According to Moran and colleagues, when the brain is in this resting mode, it is able to integrate internal and external information into a conscious workspace. When there is silence, your conscious workspace has greater freedom to process the internal and external information, allowing you to better discover your place in the world. Silence amplifies self-reflection.

And perhaps Noora Vikman, an ethnomusicologist (someone who studies music in a cultural context) and silence consultant for Finland’s marketers sums it up best:

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“If you want to know yourself you have to be with yourself, and discuss with yourself, be able to talk with yourself.”

Silence then truly is golden. It changes your brain. It changes your life.

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Last Updated on October 29, 2018

What Causes Brain Fog? (7 Things You Can Do to Prevent and Stop It)

What Causes Brain Fog? (7 Things You Can Do to Prevent and Stop It)

Brain fog is more of a symptom than a medical condition itself, but this doesn’t mean it should be ignored. Brain fog is a cognitive dysfunction, which can lead to memory problems, lack of mental clarity and an inability to focus.

Many often excuse brain fog for a bad day, or get so used to it that they ignore it. Unfortunately, when brain fog is ignored it ends up interfering with work and school. The reason many ignore it is because they aren’t fully aware of what causes it and how to deal with it.

It’s important to remember that if your brain doesn’t function fully — nothing else in your life will. Most people have days where they can’t seem to concentrate or forget where they put their keys.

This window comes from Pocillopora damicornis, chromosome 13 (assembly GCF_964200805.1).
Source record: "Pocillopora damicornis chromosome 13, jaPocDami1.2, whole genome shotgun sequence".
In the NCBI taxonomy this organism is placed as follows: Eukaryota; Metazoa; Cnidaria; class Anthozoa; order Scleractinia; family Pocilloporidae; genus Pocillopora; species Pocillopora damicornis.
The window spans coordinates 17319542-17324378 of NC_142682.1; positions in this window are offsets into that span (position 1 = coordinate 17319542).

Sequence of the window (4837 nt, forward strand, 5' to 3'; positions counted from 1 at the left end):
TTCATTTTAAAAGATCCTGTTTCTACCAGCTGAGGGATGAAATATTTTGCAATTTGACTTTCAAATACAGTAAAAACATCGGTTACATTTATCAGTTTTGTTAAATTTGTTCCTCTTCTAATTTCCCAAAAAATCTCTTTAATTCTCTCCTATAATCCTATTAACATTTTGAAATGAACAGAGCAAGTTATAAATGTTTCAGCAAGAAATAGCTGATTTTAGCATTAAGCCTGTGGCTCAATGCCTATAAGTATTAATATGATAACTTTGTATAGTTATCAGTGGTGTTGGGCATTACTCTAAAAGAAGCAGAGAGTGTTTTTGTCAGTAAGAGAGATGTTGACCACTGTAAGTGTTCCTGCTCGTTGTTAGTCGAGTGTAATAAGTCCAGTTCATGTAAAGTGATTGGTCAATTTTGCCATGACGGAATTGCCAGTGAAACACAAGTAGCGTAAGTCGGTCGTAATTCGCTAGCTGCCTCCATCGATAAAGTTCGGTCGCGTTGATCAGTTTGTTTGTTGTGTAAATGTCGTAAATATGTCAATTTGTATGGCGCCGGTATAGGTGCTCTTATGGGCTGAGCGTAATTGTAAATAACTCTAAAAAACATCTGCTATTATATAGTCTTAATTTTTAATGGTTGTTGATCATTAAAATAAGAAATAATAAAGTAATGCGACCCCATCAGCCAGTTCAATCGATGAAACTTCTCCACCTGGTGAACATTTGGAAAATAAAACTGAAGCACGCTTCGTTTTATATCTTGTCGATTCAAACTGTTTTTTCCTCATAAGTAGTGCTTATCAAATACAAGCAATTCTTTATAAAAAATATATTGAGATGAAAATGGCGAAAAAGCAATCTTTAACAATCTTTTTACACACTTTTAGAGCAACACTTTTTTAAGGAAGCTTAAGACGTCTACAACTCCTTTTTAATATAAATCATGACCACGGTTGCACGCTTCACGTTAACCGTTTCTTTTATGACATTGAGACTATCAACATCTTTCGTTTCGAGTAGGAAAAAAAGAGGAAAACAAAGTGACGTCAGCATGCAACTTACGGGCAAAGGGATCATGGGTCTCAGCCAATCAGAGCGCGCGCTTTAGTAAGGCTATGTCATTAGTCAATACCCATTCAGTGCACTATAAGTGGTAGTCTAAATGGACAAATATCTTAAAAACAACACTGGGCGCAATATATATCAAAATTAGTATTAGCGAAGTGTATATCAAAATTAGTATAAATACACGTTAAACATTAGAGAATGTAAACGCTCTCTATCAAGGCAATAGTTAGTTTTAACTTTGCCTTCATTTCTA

It’s very normal to have days where you can’t think clearly, but if you’re experiencing these things on a daily basis, then you’re probably dealing with brain fog for a specific reason.

So what causes brain fog? It can be caused by a string of things, so we’ve made a list things that causes brain fog and how to prevent it and how to stop it.

1. Stress

It’s no surprise that we’ll find stress at the top of the list. Most people are aware of the dangers of stress. It can increase blood pressure, trigger depression and make us sick as it weakens our immune system.

Another symptom is mental fatigue. When you’re stressed your brain can’t function at its best. It gets harder to think and focus, which makes you stress even more.

Stress can be prevented by following some simple steps. If you’re feeling stressed you should avoid caffeine, alcohol and nicotine — even though it may feel like it helps in the moment. Two other important steps are to indulge in more physical activities and to talk to someone about it.

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Besides that, you can consider keeping a stress diary, try relaxation techniques like mediation, getting more sleep and maybe a new approach to time management.

2. Diet

Most people know that the right or wrong diet can make them gain or loss weight, but not enough people think about the big impact a specific diet can have on one’s health even if it might be healthy.

One of the most common vitamin deficiencies is vitamin B12 deficiency and especially vegans can be get hid by brain fog, because their diet often lacks the vitamin B-12. The vitamin B12 deficiency can lead to mental and neurological disorders.

The scary thing is that almost 40 % of adults are estimated to lack B12 in their diet. B12 is found in animal products, which is why many vegans are in B12 deficiency, but this doesn’t mean that people need animal products to prevent the B12 deficiency. B12 can be taken as a supplement, which will make the problem go away.

Another vital vitamin that can cause brain fog is vitamin D. More than 1 billion people worldwide don’t have enough vitamin D in their diet. Alongside B12 and vitamin D is omega-3, which because of its fatty acids helps the brain function and concentrate. Luckily, both vitamin D and omega-3 can be taken as supplements.

Then there’s of course also the obvious unhealthy foods like sugar. Refined carbohydrates like sugar will send your blood sugar levels up, and then send you right back down. This will lead to brain fog, because your brain uses glucose as its main source of fuel and once you start playing around with your brain — it gets confused.

Besides being hit by brain fog, you’ll also experience tiredness, mood swings and mental confusion. So, if you want to have clear mind, then stay away from sugar.